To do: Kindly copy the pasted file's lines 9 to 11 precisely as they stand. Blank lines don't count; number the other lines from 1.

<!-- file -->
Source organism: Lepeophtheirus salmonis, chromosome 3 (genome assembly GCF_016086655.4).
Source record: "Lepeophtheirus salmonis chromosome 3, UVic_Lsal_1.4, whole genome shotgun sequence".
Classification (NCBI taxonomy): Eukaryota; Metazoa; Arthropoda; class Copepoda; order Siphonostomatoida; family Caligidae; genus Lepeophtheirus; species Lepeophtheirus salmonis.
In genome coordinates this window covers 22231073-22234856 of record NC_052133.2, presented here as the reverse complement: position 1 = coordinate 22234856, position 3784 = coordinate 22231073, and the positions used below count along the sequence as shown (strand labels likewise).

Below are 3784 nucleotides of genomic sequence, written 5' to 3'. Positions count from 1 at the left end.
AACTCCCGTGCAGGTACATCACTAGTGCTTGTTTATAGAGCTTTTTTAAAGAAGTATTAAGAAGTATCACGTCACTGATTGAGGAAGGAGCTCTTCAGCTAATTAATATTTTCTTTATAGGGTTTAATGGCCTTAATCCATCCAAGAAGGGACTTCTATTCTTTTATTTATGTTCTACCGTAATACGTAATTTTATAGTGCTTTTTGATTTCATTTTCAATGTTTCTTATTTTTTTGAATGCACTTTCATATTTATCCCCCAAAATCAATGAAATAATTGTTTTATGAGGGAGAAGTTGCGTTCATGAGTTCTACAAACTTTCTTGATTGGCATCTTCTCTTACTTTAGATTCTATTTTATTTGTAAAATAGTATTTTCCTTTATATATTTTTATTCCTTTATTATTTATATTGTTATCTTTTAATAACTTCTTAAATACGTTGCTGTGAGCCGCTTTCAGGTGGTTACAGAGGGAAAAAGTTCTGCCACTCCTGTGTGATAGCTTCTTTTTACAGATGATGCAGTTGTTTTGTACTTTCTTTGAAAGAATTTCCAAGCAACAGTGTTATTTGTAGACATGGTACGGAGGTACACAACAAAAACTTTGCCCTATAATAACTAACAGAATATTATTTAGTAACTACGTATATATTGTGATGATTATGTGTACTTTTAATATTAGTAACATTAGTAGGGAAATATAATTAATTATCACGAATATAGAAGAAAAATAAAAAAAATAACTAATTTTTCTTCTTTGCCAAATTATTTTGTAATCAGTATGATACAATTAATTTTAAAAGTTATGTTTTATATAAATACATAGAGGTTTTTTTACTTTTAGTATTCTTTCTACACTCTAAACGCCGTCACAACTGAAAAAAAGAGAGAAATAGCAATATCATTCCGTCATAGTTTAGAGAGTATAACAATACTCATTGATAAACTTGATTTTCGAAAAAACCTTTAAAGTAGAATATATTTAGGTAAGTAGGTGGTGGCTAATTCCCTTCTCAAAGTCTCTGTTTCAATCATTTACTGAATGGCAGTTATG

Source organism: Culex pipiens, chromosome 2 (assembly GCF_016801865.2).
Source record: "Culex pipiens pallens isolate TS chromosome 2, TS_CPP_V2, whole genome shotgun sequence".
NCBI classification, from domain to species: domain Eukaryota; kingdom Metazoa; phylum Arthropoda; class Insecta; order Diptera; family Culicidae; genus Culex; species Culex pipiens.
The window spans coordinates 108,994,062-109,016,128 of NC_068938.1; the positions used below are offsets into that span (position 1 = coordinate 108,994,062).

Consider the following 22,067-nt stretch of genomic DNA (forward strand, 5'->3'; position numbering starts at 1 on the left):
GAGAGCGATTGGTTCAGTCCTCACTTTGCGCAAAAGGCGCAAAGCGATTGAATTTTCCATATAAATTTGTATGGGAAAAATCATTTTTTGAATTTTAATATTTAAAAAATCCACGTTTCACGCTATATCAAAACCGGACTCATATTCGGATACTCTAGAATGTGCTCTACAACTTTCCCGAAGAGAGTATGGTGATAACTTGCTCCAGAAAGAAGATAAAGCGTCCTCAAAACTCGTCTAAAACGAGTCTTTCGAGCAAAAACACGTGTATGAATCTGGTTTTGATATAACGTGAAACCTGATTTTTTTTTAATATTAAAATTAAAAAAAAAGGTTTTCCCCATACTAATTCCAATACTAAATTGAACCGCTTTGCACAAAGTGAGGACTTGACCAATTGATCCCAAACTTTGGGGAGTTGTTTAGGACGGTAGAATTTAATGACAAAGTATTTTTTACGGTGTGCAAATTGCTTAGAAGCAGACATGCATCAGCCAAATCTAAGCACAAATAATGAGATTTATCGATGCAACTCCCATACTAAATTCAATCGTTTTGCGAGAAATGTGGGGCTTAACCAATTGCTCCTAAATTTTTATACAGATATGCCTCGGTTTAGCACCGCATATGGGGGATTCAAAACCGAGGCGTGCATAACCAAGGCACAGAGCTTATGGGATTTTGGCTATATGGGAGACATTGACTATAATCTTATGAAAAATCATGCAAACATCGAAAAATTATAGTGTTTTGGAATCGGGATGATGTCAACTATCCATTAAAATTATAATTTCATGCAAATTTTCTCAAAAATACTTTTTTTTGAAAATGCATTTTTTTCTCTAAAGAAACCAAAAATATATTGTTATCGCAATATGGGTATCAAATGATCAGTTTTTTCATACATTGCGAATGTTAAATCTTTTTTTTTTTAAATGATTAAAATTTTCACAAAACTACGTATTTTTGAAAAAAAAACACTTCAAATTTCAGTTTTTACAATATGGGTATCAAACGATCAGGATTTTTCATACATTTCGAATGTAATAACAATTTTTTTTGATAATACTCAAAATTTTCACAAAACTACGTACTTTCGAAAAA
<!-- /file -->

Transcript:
NCBI classification, from domain to species: domain Eukaryota; kingdom Metazoa; phylum Arthropoda; class Insecta; order Diptera; family Culicidae; genus Culex; species Culex pipiens.
The window spans coordinates 108,994,062-109,016,128 of NC_068938.1; the positions used below are offsets into that span (position 1 = coordinate 108,994,062).

Consider the following 22,067-nt stretch of genomic DNA (forward strand, 5'->3'; position numbering starts at 1 on the left):